890 Park Avenue
James E. Ware
Upper East Side Historic District
A Queen Anne style rowhouse designed by James E. Ware and built in 1884-85. Application is to alter the front and side façades, construct rooftop and rear yard additions, and excavate the cellar.
CB8 Hearing: 08/17/15 (Disapproved)
LPC Hearing: 09/08/15 (Laid over); 02/02/16 (No Action)
LPC Meeting: 04/12/16 (Approved with Modifications)
890 Park Avenue deserves recognition as an important example of the early built history of Park Avenue and the Upper East Side. It explicitly demonstrates the widening of Park Avenue with its cut stoop and a relic of an old doorway suspended above the existing entry. The house and adjacent buildings illustrate the two major patterns of housing development on the corridor.
The applicant’s proposal to construct a large, glass and metal penthouse atop the building is therefore inappropriate. Not only will its size dwarf the delicate Queen Anne style building, but the materials and design read as institutional, and detract from its overall character. While we understand the desire to create lighter spaces within, the excessive transparency raises concerns about privacy and light pollution.
Aside from the penthouse, we commend the sensitive restoration work to be undertaken on the front façade. The Committee discussed at length the treatment of the entryway, specifically whether the metal and frosted glass are appropriate in the context of the bold rusticated brownstone at the base. Most felt that a contemporary wooden door would be preferable, and would help mediate the old and new.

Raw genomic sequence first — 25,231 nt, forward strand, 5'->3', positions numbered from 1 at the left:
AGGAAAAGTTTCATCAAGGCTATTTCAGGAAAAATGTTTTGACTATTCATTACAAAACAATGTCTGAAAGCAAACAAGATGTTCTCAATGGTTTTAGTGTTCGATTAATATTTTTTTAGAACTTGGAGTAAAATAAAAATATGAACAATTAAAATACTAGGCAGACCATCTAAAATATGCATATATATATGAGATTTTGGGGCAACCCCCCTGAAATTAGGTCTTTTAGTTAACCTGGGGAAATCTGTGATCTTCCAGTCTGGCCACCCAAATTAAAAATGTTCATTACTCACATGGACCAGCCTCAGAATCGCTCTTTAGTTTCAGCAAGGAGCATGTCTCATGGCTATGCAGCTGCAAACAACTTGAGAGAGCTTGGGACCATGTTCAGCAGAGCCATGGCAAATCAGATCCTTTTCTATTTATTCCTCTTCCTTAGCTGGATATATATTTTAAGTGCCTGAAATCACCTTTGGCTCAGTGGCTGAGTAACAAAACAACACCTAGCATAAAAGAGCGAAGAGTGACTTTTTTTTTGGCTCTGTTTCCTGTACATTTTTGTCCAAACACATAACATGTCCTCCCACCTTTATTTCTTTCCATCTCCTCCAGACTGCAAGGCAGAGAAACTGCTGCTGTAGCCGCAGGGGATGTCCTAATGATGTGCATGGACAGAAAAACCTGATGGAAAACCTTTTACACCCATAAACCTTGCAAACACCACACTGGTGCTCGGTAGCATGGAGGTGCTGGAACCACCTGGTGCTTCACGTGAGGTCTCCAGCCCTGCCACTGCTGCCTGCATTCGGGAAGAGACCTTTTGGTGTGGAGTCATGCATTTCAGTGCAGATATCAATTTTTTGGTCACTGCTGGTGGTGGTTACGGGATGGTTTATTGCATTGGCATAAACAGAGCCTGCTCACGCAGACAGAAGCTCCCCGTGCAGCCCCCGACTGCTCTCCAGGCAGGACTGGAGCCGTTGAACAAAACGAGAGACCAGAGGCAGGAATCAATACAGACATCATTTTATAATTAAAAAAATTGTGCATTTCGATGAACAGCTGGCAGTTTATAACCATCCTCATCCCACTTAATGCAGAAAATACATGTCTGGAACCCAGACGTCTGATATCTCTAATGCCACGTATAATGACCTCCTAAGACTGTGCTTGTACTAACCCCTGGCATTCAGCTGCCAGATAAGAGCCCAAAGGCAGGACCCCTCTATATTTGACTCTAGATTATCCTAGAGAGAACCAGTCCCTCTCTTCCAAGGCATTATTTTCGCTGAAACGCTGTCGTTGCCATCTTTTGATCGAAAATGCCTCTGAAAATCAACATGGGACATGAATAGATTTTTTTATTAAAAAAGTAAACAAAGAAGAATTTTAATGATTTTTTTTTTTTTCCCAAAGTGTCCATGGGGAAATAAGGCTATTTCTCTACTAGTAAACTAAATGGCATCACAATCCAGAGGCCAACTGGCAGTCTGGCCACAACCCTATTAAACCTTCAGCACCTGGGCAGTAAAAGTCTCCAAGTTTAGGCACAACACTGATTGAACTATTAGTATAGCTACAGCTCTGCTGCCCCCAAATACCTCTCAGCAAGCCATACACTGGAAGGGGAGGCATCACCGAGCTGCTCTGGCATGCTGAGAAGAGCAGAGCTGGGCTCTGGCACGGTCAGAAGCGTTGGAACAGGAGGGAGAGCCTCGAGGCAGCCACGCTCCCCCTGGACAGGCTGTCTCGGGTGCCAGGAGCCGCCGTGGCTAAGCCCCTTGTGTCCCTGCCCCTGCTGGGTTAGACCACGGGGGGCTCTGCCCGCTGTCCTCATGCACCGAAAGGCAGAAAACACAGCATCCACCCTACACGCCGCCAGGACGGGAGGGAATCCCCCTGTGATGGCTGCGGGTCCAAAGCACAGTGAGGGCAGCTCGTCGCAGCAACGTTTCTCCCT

As one of the few remaining holdouts of Park Avenue’s early history, this property deserves extra tact and careful design if alterations are to be undertaken. As proposed, the rooftop addition is simply too large and too transparent. For these reasons, the Preservation Committee at FRIENDS recommends that the Commission deny this application.
This updated proposal at 890 Park Avenue is a significant improvement over the last version of the design, which was far too large and inappropriate for the building. The restoration and improvement to the principal facade are welcomed, and will help to revive this unique Queen Anne relic. In response to the last proposal, some of our Preservation Committee members felt that the single pane frosted glass front door was inappropriate, but the new design incorporates a more traditional divided-light door, which we appreciate. The rear elevation remains problematic, as its erratic fenestration and varied window types prevents it from having a cohesive appearance.
Despite these improvements on the facade, the current rooftop proposal should be smaller in size. The first row of clerestory windows is acceptable, but what is above this row is problematic. The glass terrace railing and tall glass living room wall are much too visible and out-of-context for this delicate Queen Anne building. This wall of glass towards the rear of the addition will emit too much light at night, and will essentially turn the top of the building into a lightbox. Although the scale of the overall design is an improvement over the last proposal, we urge the Commission to work with the architect to create a more contextual, discreet rooftop addition.